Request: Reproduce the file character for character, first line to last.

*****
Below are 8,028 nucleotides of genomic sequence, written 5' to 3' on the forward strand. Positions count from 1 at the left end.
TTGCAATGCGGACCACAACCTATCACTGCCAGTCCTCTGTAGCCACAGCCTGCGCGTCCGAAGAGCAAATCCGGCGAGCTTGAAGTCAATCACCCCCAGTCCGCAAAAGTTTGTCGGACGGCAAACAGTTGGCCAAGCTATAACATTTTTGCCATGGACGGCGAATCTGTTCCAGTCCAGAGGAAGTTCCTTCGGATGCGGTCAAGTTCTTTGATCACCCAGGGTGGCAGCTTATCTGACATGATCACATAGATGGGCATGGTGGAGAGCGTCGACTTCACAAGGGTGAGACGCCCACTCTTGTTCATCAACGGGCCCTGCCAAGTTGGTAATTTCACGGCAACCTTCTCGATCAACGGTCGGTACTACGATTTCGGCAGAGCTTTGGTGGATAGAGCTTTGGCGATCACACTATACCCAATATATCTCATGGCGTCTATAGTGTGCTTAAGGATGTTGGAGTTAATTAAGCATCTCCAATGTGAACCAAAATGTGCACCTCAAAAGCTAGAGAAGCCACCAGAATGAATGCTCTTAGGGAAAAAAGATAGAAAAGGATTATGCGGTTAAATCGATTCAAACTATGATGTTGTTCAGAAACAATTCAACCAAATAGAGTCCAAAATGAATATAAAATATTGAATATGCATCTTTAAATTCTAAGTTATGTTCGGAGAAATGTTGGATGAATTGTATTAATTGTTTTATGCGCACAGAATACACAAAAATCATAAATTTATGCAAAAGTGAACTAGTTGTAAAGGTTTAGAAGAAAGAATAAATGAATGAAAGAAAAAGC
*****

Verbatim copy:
Below are 8,028 nucleotides of genomic sequence, written 5' to 3' on the forward strand. Positions count from 1 at the left end.
TTGCAATGCGGACCACAACCTATCACTGCCAGTCCTCTGTAGCCACAGCCTGCGCGTCCGAAGAGCAAATCCGGCGAGCTTGAAGTCAATCACCCCCAGTCCGCAAAAGTTTGTCGGACGGCAAACAGTTGGCCAAGCTATAACATTTTTGCCATGGACGGCGAATCTGTTCCAGTCCAGAGGAAGTTCCTTCGGATGCGGTCAAGTTCTTTGATCACCCAGGGTGGCAGCTTATCTGACATGATCACATAGATGGGCATGGTGGAGAGCGTCGACTTCACAAGGGTGAGACGCCCACTCTTGTTCATCAACGGGCCCTGCCAAGTTGGTAATTTCACGGCAACCTTCTCGATCAACGGTCGGTACTACGATTTCGGCAGAGCTTTGGTGGATAGAGCTTTGGCGATCACACTATACCCAATATATCTCATGGCGTCTATAGTGTGCTTAAGGATGTTGGAGTTAATTAAGCATCTCCAATGTGAACCAAAATGTGCACCTCAAAAGCTAGAGAAGCCACCAGAATGAATGCTCTTAGGGAAAAAAGATAGAAAAGGATTATGCGGTTAAATCGATTCAAACTATGATGTTGTTCAGAAACAATTCAACCAAATAGAGTCCAAAATGAATATAAAATATTGAATATGCATCTTTAAATTCTAAGTTATGTTCGGAGAAATGTTGGATGAATTGTATTAATTGTTTTATGCGCACAGAATACACAAAAATCATAAATTTATGCAAAAGTGAACTAGTTGTAAAGGTTTAGAAGAAAGAATAAATGAATGAAAGAAAAAGC